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California State Capitol Building

Photo by Justin Brockie | flickr creative commons

Election Day is an annual reminder on the importance of civic engagement in deciding who leads our government and the policies we implement in our neighborhoods and beyond. While some choose not to vote because of an otherwise busy life or their frustration with the political process, an alarming number of Americans do not even have the option to vote because of their involvement with the criminal justice system.

According to the Sentencing Project, approximately 5.85 million Americans are not able to vote because of a felony conviction, also known as felon disenfranchisement.” A 2010 statewide analysis found this impacted 1 out of 40 American adults, which represents a substantial increase from 1976 when 1.17 million Americans were similarly disenfranchised. Such policies have a disproportionate impact on individuals of color, with 1 out of 13 voting age African Americans disenfranchised. Florida, Kentucky, and Virginia struggle most with this issue, given more than 20% of their African American adults are unable to vote because of a prior felony conviction.

These civic restrictions vary significantly by state. Some restrict voting only for incarcerated individuals, while others also impact those on parole, probation, and even those who have completed their felony sentence. In California, felony disenfranchisements impacts those, presently imprisoned or on parole for conviction of a felony.” However, the state has not adequately addressed if individuals subject to Realignment and serving their sentence in county jail retain their right to vote. Nevertheless, these policies put America out of step with the rest of the world.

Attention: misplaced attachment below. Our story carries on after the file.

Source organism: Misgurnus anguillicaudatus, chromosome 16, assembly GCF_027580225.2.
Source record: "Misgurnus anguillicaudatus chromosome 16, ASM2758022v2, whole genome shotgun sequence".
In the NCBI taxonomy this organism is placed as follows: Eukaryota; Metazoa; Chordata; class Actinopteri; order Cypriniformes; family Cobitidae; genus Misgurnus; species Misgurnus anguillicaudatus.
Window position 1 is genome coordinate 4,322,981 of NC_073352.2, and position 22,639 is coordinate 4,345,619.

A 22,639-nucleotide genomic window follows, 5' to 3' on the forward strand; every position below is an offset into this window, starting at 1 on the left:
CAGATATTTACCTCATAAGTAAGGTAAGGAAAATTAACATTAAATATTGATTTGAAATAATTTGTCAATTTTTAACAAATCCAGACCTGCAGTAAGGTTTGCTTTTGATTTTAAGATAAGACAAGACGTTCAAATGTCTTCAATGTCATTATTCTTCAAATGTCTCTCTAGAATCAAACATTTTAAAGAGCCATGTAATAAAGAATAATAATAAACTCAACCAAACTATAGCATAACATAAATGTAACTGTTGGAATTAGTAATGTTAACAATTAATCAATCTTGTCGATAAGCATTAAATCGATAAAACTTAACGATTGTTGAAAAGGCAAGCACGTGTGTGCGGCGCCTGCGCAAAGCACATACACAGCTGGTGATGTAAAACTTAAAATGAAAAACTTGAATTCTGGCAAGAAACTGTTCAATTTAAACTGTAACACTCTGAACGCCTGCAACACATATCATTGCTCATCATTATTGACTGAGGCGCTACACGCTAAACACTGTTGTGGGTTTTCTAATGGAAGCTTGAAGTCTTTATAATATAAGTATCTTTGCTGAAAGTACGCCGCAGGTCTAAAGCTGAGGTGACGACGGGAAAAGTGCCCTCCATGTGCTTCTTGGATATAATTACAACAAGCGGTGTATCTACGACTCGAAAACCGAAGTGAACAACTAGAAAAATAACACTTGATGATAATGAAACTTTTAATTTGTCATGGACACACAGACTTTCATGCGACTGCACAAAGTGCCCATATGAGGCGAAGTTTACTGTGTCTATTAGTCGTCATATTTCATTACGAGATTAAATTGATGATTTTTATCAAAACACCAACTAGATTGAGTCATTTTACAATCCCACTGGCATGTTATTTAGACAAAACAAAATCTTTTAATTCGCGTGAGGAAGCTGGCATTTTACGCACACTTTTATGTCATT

The impact of these policies is substantial given the sheer size of the affected population as well as the implications for civic engagement in general. As Attorney General Eric Holder noted this year, permanent exclusion from the civic community does not advance any objective of our criminal justice system.” Holder has called on states to remove this restriction. Indeed, active participation in the political process by voting has been shown to reduce recidivism by 10 percent. Moreover, analysis has found that returning the right to vote to those who have been disenfranchised could significantly impact the outcome of key 2014 races in battleground states, such as Florida and Kentucky.

Voters and policymakers should look for ways to engage all Americans in the political process. Politics and public policy work best when they incorporate a diverse spectrum of voices, particularly those most impacted by its decisions. Moreover, our democracy suffers when large numbers of its citizens are excluded from the right to vote.